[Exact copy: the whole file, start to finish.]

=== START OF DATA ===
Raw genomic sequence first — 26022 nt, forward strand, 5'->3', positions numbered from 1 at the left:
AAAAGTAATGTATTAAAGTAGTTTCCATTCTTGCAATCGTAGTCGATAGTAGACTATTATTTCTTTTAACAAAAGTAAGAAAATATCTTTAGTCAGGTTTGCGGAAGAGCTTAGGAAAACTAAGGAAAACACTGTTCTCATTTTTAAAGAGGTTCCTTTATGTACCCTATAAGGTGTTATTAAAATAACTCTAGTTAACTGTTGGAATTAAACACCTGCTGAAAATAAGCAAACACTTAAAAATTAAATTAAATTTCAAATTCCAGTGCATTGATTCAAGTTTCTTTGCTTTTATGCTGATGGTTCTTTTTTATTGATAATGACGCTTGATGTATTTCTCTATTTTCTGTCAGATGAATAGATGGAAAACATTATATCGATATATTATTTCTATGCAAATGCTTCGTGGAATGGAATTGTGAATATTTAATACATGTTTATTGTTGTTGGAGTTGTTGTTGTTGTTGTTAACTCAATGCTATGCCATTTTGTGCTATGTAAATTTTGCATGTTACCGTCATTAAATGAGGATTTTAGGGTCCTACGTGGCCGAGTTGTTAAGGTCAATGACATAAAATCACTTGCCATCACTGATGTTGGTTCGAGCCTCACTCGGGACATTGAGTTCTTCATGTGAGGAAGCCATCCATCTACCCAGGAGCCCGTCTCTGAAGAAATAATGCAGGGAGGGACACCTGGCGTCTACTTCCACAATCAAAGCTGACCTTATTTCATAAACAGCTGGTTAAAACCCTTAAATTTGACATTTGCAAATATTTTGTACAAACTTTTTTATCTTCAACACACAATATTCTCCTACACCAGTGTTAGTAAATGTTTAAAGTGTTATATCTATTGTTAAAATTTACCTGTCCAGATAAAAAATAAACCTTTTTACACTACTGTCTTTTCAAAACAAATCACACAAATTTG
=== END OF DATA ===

Raw genomic sequence first — 26022 nt, forward strand, 5'->3', positions numbered from 1 at the left:
AAAAGTAATGTATTAAAGTAGTTTCCATTCTTGCAATCGTAGTCGATAGTAGACTATTATTTCTTTTAACAAAAGTAAGAAAATATCTTTAGTCAGGTTTGCGGAAGAGCTTAGGAAAACTAAGGAAAACACTGTTCTCATTTTTAAAGAGGTTCCTTTATGTACCCTATAAGGTGTTATTAAAATAACTCTAGTTAACTGTTGGAATTAAACACCTGCTGAAAATAAGCAAACACTTAAAAATTAAATTAAATTTCAAATTCCAGTGCATTGATTCAAGTTTCTTTGCTTTTATGCTGATGGTTCTTTTTTATTGATAATGACGCTTGATGTATTTCTCTATTTTCTGTCAGATGAATAGATGGAAAACATTATATCGATATATTATTTCTATGCAAATGCTTCGTGGAATGGAATTGTGAATATTTAATACATGTTTATTGTTGTTGGAGTTGTTGTTGTTGTTGTTAACTCAATGCTATGCCATTTTGTGCTATGTAAATTTTGCATGTTACCGTCATTAAATGAGGATTTTAGGGTCCTACGTGGCCGAGTTGTTAAGGTCAATGACATAAAATCACTTGCCATCACTGATGTTGGTTCGAGCCTCACTCGGGACATTGAGTTCTTCATGTGAGGAAGCCATCCATCTACCCAGGAGCCCGTCTCTGAAGAAATAATGCAGGGAGGGACACCTGGCGTCTACTTCCACAATCAAAGCTGACCTTATTTCATAAACAGCTGGTTAAAACCCTTAAATTTGACATTTGCAAATATTTTGTACAAACTTTTTTATCTTCAACACACAATATTCTCCTACACCAGTGTTAGTAAATGTTTAAAGTGTTATATCTATTGTTAAAATTTACCTGTCCAGATAAAAAATAAACCTTTTTACACTACTGTCTTTTCAAAACAAATCACACAAATTTG